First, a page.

“Who on the side of CCF determines whether to pay a bill or not pay one?” Berman was asked by lawyer Steve Heikens in a July 2007 court deposition.
“I look at the hours billed to see if they’re reasonable,” Berman explained.
“If you consider them reasonable, you have CCF pay Berman and Company?”
“Correct,” Berman said.
The fees paid to Berman’s firm are similar to those for advertising or law firms, and cover the cost for advertising campaigns or to “keep the office lights on” and pay for the firm to employ 30 people, the Berman fact sheet said.
CCF had about $2.2 million in revenue in 2010, the most recent year for which tax returns are available, tax records filed with the IRS show. CCF paid Berman and Co. $1.7 million in compensation for management services, or about two-thirds of its total spending for the year. The group gave out $1,700 in grants.
Berman’s position as director of the tax-exempt organizations that then hire his firm does raise “red flags,” Miriam Galston, a professor of law at George Washington University in Washington, said in an interview.
The complaint’s allegations against Berman’s American Beverage Institute may go too far because its status as a trade group gives it greater leeway under tax rules, she said. Overall, the complaint does make “a good case that the IRS needs to investigate” the charitable groups, said Galston, who is not involved in the complaint.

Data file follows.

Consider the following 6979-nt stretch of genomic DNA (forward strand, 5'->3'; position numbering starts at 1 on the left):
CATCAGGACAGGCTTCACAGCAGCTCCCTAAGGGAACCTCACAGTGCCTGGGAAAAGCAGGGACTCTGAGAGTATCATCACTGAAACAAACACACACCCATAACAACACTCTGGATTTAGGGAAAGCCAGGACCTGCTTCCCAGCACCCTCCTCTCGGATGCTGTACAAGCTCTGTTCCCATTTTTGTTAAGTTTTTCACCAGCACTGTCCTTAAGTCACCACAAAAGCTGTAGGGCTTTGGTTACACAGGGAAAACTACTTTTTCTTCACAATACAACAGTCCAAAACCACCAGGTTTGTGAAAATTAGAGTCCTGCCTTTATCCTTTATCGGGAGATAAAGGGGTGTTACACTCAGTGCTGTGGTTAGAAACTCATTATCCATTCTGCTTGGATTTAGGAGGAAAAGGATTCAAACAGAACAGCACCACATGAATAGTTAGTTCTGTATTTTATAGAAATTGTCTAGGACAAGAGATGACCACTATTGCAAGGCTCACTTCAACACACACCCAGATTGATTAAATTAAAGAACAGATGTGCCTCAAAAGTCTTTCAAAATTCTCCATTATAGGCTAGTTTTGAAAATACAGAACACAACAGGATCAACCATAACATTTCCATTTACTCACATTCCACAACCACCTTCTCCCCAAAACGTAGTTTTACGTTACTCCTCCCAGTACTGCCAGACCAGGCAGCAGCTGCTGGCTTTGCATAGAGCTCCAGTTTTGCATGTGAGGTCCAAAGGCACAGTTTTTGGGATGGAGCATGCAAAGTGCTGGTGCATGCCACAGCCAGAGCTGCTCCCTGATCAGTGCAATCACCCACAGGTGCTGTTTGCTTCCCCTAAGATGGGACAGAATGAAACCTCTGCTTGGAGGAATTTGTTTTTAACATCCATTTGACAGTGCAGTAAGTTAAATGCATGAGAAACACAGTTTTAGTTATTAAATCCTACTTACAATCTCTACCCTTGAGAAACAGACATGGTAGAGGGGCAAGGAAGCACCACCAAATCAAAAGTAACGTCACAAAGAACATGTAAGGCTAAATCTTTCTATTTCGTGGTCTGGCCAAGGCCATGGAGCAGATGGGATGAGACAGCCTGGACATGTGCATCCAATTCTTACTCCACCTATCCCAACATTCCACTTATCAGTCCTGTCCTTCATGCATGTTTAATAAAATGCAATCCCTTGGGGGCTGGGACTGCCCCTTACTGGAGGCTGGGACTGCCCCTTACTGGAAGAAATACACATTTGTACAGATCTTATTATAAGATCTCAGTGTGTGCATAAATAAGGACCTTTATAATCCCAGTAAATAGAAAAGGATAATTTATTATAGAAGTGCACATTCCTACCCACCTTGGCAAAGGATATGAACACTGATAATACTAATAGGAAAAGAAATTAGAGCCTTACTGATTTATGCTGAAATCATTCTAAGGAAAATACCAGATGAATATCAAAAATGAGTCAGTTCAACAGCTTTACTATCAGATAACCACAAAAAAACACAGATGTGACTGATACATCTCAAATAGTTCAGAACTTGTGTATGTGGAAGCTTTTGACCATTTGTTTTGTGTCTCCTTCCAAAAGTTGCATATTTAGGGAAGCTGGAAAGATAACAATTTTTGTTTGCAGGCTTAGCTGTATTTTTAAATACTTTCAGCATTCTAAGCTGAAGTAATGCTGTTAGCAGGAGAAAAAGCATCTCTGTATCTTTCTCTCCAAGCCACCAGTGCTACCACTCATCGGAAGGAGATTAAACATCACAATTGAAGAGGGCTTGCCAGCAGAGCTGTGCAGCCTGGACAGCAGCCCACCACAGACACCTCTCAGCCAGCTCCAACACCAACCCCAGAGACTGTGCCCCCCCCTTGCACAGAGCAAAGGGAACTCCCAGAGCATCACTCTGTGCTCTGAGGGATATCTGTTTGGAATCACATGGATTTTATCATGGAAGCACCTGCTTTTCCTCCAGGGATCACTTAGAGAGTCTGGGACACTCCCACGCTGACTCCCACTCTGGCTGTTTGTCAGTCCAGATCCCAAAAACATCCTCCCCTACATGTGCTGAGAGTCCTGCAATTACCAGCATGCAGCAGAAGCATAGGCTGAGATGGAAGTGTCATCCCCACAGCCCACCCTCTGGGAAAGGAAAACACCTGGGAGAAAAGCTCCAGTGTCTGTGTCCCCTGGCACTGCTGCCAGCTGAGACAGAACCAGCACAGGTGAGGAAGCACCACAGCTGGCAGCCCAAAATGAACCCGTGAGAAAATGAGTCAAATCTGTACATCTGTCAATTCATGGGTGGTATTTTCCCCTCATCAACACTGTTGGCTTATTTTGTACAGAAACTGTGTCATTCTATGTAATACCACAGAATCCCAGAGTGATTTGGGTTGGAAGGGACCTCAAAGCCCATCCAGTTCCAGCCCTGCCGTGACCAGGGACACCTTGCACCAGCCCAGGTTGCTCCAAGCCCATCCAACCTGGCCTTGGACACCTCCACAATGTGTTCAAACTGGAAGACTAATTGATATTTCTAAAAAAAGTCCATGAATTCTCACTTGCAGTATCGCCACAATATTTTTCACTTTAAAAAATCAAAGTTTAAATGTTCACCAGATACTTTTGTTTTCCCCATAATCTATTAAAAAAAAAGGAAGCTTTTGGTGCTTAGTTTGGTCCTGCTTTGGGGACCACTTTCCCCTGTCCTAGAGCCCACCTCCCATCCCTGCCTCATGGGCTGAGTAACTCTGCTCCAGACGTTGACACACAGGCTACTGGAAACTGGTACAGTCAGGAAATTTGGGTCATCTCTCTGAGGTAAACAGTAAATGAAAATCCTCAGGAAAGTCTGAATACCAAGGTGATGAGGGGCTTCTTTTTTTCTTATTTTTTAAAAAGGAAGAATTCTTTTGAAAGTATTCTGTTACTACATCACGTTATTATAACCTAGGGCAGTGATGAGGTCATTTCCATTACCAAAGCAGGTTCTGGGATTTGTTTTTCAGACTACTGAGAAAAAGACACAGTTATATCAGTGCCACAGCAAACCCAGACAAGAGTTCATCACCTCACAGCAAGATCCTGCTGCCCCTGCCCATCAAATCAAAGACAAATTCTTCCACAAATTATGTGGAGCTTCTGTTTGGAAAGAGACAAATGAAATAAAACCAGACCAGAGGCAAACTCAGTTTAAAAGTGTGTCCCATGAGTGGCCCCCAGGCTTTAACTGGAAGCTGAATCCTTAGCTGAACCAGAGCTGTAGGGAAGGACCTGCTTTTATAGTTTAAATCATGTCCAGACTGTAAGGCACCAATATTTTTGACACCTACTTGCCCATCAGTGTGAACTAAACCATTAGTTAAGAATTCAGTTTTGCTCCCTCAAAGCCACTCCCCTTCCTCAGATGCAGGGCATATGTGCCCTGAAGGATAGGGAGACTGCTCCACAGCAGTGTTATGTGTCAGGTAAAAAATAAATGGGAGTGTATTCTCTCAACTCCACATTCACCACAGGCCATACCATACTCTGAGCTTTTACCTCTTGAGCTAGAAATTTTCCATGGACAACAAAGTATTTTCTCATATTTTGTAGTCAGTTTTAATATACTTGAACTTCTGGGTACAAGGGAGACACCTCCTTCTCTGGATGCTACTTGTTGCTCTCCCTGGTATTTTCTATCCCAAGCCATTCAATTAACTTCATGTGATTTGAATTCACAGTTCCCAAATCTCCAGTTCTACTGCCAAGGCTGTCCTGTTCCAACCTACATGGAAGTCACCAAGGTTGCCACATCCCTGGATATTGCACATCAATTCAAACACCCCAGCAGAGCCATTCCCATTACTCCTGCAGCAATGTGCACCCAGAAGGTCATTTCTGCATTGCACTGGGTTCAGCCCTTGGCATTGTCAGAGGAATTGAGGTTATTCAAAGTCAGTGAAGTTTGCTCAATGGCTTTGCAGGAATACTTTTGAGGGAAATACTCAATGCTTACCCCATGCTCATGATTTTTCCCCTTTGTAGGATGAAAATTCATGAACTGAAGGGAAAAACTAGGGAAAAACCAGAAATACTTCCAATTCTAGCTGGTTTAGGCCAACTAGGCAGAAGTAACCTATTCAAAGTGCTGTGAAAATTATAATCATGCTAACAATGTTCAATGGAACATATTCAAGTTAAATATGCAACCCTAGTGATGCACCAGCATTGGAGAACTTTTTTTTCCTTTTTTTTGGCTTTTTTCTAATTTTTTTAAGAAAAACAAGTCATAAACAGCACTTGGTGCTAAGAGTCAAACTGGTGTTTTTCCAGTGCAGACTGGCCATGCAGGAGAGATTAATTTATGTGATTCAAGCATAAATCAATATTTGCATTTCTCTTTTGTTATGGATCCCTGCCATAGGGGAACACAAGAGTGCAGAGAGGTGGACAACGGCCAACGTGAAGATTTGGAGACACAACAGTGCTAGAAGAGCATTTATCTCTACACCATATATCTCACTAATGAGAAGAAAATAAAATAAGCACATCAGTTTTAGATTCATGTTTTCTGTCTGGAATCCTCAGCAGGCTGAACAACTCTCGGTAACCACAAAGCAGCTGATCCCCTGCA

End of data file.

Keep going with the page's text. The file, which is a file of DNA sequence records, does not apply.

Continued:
Berman’s dual role is “not on its face a no-no, but it raises questions,” Roger Colinvaux, an associate professor at the Columbus School of Law at Catholic University who is not involved in the complaint, said in an interview. “If I was at the IRS, I would want to investigate.”
A separate lawsuit provides a few clues at how Smithfield, the world’s largest pork producer, used Berman to fend off a union organizing effort in 2007 at the Tar Heel plant, which is the world’s largest pork-processing plant.
As the union drive accelerated, Berman, identified as a Smithfield PR consultant, fired off a series of e-mails to company executives, according to court records in a case that was filed in federal court in Richmond, Virginia, by Smithfield against the United Food and Commercial Workers union.
While the e-mails themselves were subsequently sealed in the court records, the subject lines are not: “offense game plan,” said a message between Berman and Smithfield Executive Vice President Richard Poulson. A similar e-mail string between the two men on July 7 was titled: “have to orchestrate this and have a script.” A third, undated e-mail added: “I am preparing the nuclear strike.”
In mid-July, the Center for Union Facts had television advertisements that ran and were posted online. A narrator asked: “What do you love about the UFCW?” and then had workers offering a few retorts.
“You know what I love? Paying union dues just so I can keep my job,” said one cashier in the ad. And the ads showed a website to visit: UFCWExposed.com. The site is no longer active.